This is the second of a six-part blog series about PCI compliance.
Last week, we discussed terminology of PCI Compliance, what it is, and to whom it applies. Refer to part one for a glossary of PCI-related terms at any time during the series. This week, we'll discuss how to determine and minimize your scope of PCI compliance.
What Is In Scope?
Before you know your scope of PCI Compliance, you should understand and define your Cardholder Data Environment, or CDE. Your CDE includes any component of your business that processes, stores, or transmits cardholder data; specifically, any system component that interacts with cardholder data. However, the scope of a PCI assessment also includes anything connected to those components. For example, your CDE might include an E-Commerce application that accepts credit cards and a point-of-sale terminal, but the scope of your PCI assessment might also include workstations used to access those components and wireless networks.
Other areas that need to be included in the scope of a PCI assessment include components that provide security services to components in the CDE, such as patch servers, anti-virus servers, intrusion-detection systems, authentication servers, and domain controllers. Components that provide or facilitate segmentation between your CDE and other out-of-scope networks are also in scope, such as firewalls and routers.
Keep in mind that your scope will also include personnel such as cashiers, sales clerks, key custodians, back-office clerks, IT support, human resources, physical security officers, finance personnel, management, supervisors, and others.
Diagram and Determine Your Scope
The best way to determine what's within your businesses's scope of PCI compliance is to develop an up-to-date network diagram. This diagram should identify "all connections between the CDE and other networks, including any wireless networks," according to the PCI DSS.
Business owners and their network administrators should sit down together and get their network diagrams in sync. Key security points such as firewalls, servers, public networks and business partners should be noted in these diagrams.
Having a detailed network diagram aids in the PCI compliance assessment and fulfills the all-important PCI DSS Requirement 1.1.2. In short, think of your network in terms of layers and how they are logically and physically laid out. Then start to map them with as much detail as possible. Don't forget to include data flow information, the types of data traversing your network, and the protocols used.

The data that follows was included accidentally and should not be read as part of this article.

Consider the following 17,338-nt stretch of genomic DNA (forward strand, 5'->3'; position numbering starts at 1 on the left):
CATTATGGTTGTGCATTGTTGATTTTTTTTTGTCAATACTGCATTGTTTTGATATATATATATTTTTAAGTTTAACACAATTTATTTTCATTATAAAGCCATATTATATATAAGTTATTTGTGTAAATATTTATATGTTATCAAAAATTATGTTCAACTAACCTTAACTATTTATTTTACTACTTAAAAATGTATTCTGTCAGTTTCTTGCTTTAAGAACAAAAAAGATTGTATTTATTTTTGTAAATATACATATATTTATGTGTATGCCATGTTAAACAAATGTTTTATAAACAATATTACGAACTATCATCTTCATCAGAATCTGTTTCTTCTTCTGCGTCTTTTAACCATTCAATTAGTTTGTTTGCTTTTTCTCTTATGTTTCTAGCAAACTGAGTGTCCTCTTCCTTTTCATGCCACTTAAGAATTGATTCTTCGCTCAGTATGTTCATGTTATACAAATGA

If this process seems daunting, there are tools out there to help. For example, the Open PCI DSS Scoping Toolkit, created by the Open Scoping Framework Group, outlines a methodology for determining which components are in the scope of a PCI assessment. Though the Toolkit is not officially endorsed by the PCI SSC, the authors believe it is “consistent with the spirit and intent of the PCI DSS,” and it is widely used within the industry. There are also open-source scanning tools available online that can help you determine your scope. However, these tools will not always be a perfect fit and must be adapted to your business to help you successfully determine your scope of PCI compliance.
3 Ways to Minimize Your Scope
Your scope could potentially become quite large once you determine all the included components. The less you include when you consider PCI compliance, the easier the implementation of controls and the quicker the PCI assessment. For this reason, you might want to consider taking some steps to minimize your scope.
- Segment your network. This is the most advanced and involved way to minimize your scope. With this approach, you might establish a second network that is solely for card processing, one that is completely separate and touches nothing else on the network (physical segmentation). You could also use logical segmentation via firewalls and routers, to limit connectivity between your CDE and the rest of your network.
- Use P2PE. A simpler way to minimize your scope is to use a point-to-point encryption solution. A P2PE solution is a combination of secure devices, applications, and processes that encrypt data from the point of interaction (e.g., at the point of swipe) until the data reaches the solution provider’s secure decryption environment. With a P2PE solution, you don't have the means to decrypt the cardholder data at any time; therefore, your CDE is typically reduced to just the point of interaction devices.
- Outsource payment processing. The easiest and most basic way to minimize your scope. It's also highly recommended for businesses that don't have personnel trained in PCI compliance or secure data practices. When you outsource this part of your business, you ensue that your cardholder data is safely in the hands of experts in the field. Of course make sure that the third party is PCI compliant.
What Carson Inc. Can Do For You
Putting together all the pieces of PCI compliance can be a complex and frustrating exercise, but Carson, Inc. is here to help you navigate it all. As an approved PCI QSA, Carson, Inc. is able to provide PCI assessments in accordance with PCI DSS. With this qualification, Carson, Inc. is poised to help your company manage data security risks, evaluate the security of your systems, and ensure total compliance.
Stay tuned to our blog to catch part three of this series, "PCI Compliance: How to Complete Reporting Requirements," with information on ROCs (Reports on Compliance) and SAQs (Self-Assessment Questionnaires).
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PCI Compliance Series, Part 1: "What is PCI Compliance?"